Regulation Made World More Dangerous, Blackstone's CEO Says

  • Steve Schwarzman says European banks in delayed recovery
  • Sees opportunities to work with banks on potential asset sales

Did Regulation Make the World more Dangerous?

Financial regulators failed banks before the financial crisis, then stifled the industry’s recovery in Europe, according to Blackstone Group LP Chief Executive Officer Steve Schwarzman.

Schwarzman, speaking at the World Economic Forum in Davos, Switzerland, sparred with Dutch Finance Minister Jeroen Dijsselbloem over the effect of rules imposed on financial markets. The panel also featured Brian Moynihan, CEO of Bank of America Corp., Standard Chartered Plc CEO Bill Winters and Min Zhu, the International Monetary Fund’s deputy managing director.

Steve Schwarzman in Davos

Photographer: Simon Dawson/Bloomberg

“Regulation has made the world more dangerous” on certain levels, said Schwarzman, a co-founder of the world’s largest private-equity firm. “I don’t have as much faith that just putting things into the hands of regulators gives remarkable outcomes.”

Some financial supervisors who oversaw the industry before the 2008 crisis didn’t do their jobs correctly, according to Schwarzman. Their actions since then have made some firms safer, but they’ve had undesirable effects on markets such as forcing some dealers out of fixed-income market making and choking lending, he said.

Asset Sales

Bank regulation deterred Blackstone from buying a private Swiss bank when the industry was “beaten up,” Schwarzman said. He didn’t elaborate. Still, the industry in Europe is so stifled by a delayed recovery from the crisis that companies such as Blackstone see opportunities for banking asset sales, he said.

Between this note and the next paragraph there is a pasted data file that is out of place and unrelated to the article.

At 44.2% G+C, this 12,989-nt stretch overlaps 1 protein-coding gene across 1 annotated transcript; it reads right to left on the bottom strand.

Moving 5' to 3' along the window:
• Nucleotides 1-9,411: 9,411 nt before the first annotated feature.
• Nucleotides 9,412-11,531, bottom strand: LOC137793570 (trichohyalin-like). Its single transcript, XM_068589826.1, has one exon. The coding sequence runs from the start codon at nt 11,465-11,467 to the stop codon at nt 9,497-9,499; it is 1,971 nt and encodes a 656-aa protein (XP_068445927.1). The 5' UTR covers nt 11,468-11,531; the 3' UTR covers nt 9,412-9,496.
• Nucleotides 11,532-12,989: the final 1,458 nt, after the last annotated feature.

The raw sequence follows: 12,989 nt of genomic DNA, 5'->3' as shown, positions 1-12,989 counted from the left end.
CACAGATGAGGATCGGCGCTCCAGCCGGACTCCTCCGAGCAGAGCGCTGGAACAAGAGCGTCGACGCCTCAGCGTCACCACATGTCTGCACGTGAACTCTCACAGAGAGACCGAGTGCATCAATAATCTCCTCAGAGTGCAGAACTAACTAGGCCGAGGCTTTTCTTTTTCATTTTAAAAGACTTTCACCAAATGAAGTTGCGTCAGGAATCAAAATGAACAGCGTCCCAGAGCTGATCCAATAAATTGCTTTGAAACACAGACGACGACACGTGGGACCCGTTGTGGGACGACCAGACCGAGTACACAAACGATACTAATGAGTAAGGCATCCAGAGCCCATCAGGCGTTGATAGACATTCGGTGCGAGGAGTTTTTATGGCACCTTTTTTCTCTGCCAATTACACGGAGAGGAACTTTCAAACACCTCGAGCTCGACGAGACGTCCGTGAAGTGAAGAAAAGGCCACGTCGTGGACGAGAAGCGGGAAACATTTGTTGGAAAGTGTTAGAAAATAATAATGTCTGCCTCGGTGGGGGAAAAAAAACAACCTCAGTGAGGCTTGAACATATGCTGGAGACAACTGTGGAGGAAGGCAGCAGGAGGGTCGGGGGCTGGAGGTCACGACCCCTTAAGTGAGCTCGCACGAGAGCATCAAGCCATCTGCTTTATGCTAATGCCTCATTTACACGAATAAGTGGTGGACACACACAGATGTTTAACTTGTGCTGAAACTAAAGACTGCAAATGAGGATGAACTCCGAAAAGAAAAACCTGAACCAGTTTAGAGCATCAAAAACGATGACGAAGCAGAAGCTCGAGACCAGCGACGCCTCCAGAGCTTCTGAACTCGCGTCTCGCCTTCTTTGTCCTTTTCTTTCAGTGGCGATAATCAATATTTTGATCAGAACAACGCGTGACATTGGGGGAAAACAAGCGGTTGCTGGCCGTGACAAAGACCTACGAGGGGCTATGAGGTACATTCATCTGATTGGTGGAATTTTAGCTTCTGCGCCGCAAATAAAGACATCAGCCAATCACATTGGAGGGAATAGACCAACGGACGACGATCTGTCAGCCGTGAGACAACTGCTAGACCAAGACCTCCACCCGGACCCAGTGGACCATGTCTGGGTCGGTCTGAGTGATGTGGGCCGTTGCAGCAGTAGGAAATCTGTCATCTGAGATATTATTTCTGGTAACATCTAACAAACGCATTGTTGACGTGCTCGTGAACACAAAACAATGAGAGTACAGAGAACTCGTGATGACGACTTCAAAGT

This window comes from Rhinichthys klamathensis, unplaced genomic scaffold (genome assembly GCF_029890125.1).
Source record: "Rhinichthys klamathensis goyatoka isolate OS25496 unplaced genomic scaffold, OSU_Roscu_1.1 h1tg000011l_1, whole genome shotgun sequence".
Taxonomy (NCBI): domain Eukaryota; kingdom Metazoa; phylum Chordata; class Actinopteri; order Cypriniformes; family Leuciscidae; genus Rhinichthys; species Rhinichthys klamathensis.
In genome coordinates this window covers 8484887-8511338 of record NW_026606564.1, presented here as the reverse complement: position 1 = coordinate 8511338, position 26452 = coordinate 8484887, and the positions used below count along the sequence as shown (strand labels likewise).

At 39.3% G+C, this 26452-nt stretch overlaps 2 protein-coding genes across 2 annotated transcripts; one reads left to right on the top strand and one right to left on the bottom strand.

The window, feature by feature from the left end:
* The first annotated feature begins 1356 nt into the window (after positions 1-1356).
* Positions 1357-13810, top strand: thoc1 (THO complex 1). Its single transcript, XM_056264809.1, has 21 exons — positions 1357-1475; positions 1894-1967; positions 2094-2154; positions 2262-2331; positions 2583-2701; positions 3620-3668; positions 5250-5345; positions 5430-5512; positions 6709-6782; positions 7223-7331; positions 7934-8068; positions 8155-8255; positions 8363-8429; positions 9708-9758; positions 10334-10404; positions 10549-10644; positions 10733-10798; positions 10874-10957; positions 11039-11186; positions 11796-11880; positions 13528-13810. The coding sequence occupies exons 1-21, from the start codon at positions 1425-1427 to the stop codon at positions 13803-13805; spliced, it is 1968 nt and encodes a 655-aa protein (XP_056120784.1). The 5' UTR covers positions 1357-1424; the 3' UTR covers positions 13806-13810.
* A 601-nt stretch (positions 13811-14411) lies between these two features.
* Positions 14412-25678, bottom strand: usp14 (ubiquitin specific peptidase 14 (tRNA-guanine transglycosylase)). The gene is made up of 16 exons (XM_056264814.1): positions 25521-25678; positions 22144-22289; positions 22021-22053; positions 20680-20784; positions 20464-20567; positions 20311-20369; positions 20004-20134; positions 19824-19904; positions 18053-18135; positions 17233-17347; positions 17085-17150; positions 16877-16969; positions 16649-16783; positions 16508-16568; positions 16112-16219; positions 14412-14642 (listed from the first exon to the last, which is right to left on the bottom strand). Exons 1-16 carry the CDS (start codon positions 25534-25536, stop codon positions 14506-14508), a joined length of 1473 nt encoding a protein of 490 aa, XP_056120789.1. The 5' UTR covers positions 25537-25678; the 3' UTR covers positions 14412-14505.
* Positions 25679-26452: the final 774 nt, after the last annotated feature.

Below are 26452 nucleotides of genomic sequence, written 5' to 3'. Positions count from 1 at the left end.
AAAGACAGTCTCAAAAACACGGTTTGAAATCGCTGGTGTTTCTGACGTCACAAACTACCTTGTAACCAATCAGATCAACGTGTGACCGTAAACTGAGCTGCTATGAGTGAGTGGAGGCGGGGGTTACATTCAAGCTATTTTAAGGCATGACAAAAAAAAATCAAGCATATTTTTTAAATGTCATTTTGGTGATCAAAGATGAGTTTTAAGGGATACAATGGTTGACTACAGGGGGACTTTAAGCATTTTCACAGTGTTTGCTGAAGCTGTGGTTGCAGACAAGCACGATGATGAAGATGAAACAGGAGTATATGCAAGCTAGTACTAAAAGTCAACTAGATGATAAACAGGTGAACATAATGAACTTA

In times of stress, fixed-income markets have “huge gaps” where dealers are no longer able to facilitate bids, resulting in “huge losses,” Schwarzman said. That’s down to the impact of regulation, he said.

By contrast, U.S. banks have been a regulatory triumph, Schwarzman said.

“Europe is so fractured,” Schwarzman said. “European banks are in such a state of delayed recovery; I don’t know what they were doing for years -- it’s a mystery to me.”

Forced Intervention

Dijsselbloem countered Schwarzman’s assertion, arguing that governments were forced to intervene by bailing out banks to prevent a collapse of the financial system.

“Please don’t say that we’ve over-regulated the banks,” the minister said. “Governments had to step in at an extreme price for tax payers with a massive negative effect on the real economy and we’re still dealing with it now.”

Dijssebloem acknowledged that regulators have more work to do to ensure that banks hold sufficient capital to withstand shocks. Capital requirements are among a number of issues that must be dealt with to help banks grow again, he said.

The financial technology movement, where newcomers are trying to disrupt the financial-services industry in areas such as payments and lending, is creating new challenges for regulators, according to Bank of America’s Moynihan and Standard Chartered’s Winters. Both said they expect new rules to lag behind developments in the industry.

“It’s important for us and regulators to ask the question: ‘why do banks exist? what’s the value added?’” Winters said.

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